Buffalo Soldiers

February 2 – 15, 2019.

In a prior post, I wondered why a canyon in Texas would be named after a Florida Indian tribe. Seminole Canyon State Park & Historic Site was named after the Seminole, the only tribe never to surrender to the U.S. government. But this canyon is named for a specific group associated with the tribe — Black Seminoles who served here at Fort Clark.

In the late 1600s, slaves started fleeing South Carolina for Florida, which was loosely under Spanish control. There they developed a relationship with the Seminole Tribe. They became superior trackers. After the Civil War, they came west to help track bands of Native Americans who were denying settlers of European descent their “Manifest Destiny” to occupy the West.

The Black Seminoles were not the only African American servicemen. Many blacks joined the military in 1866. Six segregated regiments were created. These cavalry and infantry troops built western forts, strung telegraph wire, and provided protection for railroad crews and settlers. They quickly gained the respect of Native Americans. In deference to their tight curly hair and willingness to fight to the death they became known as Buffalo Soldiers.

In addition to Seminole Canyon, we’ve visited Fort Davis in Texas and Fort Verde in Arizona. Buffalo Soldiers were stationed at both of these forts in the 19th century. At Fort Verde, there was a Buffalo Soldier festival when we went. We also visited the Buffalo Soldier Museum in Houston, Texas. We’ve heard tales that were new to us. We thought we’d share them.

Our first story is about one-time Atlanta resident Henry Ossian Flipper. Flipper, who was born into slavery, chose to join four other black cadets at the U.S. Military Academy at West Point. The Africans were universally despised and frozen out of social activities. In 1877 Flipper was the first to graduate, commissioned as a 2nd lieutenant in the 10th Cavalry, commanding Buffalo Soldiers. The hazing didn’t stop.

In 1881 Flipper was serving as quartermaster when a new Colonel assumed command. Flipper was immediately dismissed as quartermaster but “asked” to keep watch on the quartermaster’s safe. He was court-martialed after a shortage of funds was found. He was found innocent of the charge, but was then found guilty of “conduct unbecoming an officer and a gentleman”. He was dishonorably discharged.

He worked as a civil engineer, and eventually retired in Atlanta. He volunteered to serve in the Spanish-American War, but his request was ignored. In 1976 the military reviewed his case and found the original sentence “unduly harsh and unjust”. He was Honorably Discharged, effective June 30th, 1882.

Family of a Black Seminole scout.

Red stars on the map show where Buffalo Soldiers were garrisoned.

Black Seminole scouts at Fort Clark.

Buffalo Soldier reenactor at Fort Verde State Historic Park in Arizona explains that the average cavalryman weighed 160 lbs. and carried about 200 lbs. of gear.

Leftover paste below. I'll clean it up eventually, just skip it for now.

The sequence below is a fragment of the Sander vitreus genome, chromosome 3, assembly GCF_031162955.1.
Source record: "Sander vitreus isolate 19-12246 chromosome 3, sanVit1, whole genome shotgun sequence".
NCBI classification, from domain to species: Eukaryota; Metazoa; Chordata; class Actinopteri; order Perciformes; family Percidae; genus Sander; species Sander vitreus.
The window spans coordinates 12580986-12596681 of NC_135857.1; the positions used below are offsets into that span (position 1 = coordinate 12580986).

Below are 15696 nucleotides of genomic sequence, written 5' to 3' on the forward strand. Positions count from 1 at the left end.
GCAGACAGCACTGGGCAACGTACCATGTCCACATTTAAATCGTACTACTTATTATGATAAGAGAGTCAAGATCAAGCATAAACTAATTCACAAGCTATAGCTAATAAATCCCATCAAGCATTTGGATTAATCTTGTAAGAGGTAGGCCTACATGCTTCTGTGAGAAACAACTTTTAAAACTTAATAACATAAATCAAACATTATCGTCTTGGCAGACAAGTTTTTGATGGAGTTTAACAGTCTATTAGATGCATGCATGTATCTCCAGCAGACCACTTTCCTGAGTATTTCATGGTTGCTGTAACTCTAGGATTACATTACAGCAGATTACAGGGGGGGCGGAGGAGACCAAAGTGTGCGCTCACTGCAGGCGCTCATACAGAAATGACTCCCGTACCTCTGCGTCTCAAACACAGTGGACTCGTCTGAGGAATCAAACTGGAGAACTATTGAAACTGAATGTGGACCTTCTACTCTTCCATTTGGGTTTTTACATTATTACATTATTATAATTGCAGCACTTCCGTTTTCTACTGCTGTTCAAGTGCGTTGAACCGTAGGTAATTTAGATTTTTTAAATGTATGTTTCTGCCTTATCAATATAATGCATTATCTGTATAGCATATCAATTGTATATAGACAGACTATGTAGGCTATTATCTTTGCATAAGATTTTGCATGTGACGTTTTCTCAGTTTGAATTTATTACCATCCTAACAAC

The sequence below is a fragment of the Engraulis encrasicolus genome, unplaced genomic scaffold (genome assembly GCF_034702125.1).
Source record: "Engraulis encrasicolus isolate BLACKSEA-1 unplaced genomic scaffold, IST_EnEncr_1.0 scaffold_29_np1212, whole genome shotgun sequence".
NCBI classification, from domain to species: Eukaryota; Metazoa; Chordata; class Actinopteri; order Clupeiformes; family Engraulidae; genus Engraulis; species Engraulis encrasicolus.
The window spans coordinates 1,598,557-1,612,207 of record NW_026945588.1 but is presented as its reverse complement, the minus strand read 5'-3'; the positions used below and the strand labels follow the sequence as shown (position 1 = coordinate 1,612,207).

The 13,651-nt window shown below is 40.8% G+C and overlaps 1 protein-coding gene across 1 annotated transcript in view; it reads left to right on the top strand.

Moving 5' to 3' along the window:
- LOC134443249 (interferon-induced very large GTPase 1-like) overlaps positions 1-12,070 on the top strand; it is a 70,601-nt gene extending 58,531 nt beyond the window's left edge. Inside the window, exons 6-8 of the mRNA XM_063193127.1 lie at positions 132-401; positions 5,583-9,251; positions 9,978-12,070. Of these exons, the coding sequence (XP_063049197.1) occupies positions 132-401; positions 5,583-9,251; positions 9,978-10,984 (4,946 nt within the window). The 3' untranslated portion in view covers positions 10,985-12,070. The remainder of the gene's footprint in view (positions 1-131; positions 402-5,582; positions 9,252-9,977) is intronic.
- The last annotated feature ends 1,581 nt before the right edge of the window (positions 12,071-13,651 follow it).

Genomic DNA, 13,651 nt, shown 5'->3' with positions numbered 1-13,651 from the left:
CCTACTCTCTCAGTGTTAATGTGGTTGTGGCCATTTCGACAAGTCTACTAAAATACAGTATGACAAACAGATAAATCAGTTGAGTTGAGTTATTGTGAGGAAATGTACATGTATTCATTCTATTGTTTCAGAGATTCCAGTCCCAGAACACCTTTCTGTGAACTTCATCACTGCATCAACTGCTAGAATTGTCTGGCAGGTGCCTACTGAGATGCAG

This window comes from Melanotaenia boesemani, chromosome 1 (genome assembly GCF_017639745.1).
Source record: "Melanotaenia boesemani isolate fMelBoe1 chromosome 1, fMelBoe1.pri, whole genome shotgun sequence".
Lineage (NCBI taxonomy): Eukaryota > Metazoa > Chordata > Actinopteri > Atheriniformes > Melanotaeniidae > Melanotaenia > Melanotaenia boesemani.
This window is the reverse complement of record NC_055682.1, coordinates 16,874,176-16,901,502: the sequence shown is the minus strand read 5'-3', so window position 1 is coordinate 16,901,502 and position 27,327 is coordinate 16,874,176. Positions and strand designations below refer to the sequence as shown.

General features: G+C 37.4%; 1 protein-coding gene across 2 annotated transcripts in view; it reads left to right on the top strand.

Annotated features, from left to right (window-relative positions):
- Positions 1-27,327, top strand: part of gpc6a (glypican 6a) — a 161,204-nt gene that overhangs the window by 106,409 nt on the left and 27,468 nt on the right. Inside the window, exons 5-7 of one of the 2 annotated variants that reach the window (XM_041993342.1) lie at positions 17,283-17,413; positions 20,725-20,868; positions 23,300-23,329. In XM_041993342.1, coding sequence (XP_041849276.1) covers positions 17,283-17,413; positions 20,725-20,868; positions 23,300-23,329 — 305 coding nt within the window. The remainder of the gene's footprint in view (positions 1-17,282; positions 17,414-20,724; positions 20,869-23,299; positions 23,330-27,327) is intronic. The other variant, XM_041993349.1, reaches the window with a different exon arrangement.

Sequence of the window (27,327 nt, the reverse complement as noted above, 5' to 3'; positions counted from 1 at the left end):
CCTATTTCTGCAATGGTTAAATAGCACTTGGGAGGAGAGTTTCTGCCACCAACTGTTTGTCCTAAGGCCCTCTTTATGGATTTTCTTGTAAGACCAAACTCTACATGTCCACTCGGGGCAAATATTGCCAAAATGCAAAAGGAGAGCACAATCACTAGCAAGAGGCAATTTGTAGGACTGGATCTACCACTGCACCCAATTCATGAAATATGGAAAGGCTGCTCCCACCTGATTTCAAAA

How to load a “cap and ball” Colt 45. The demonstrator says he can load six rounds into the revolver in about 30 minutes. Each chamber is loaded from the front with powder, ball and wadding. Then a percussion cap is carefully inserted into the back of each chamber. It was common for soldiers to carry up to four loaded guns because they took so long to reload.

Display of Buffalo Soldier gear.

Lieutenant Henry O. Flipper, first black graduate of West Point.

Enlisted men’s’ barracks at Ft. Davis National Historic Site.

Officers’ Quarters at Ft. Davis.

Foundation of the chapel and meeting hall at Ft. Davis. This is where Lt. Flipper’s court-martial was held.

Speaking of the Spanish-American War, remember Teddy Roosevelt’s charge up San Juan Hill? Well, Teddy led the charge up nearby Kettle Hill. When he got to the top he saw that Buffalo Soldier Sgt. George Berry was planting the U.S. flag atop San Juan Hill. Roosevelt tried to join the action at San Juan but was ordered to go back and hold Kettle Hill.

Here’s what (then 1st lieutenant) “Black Jack,” Pershing said of the battle: “White regiments, black regiments, regulars and Rough Riders [i.e. volunteers], representing the young manhood of the North and the South, fought shoulder to shoulder, unmindful of race or color, unmindful of whether commanded by ex-Confederate or not, and mindful of only their common duty as Americans”.

Roosevelt was a bit of a glory hound. His publicist went to war with him. It was said that Teddy could never attend a wedding without wishing he were the bride or a funeral without wishing he was the corpse. So, while he initially praised the Buffalo Soldiers, it was clear that he wanted he and his Rough Riders to have credit for the victory. In a few short years, he even forgot they were praiseworthy, saying “Negro troops were shirkers in their duties and would only go so far as they were led by white officers”.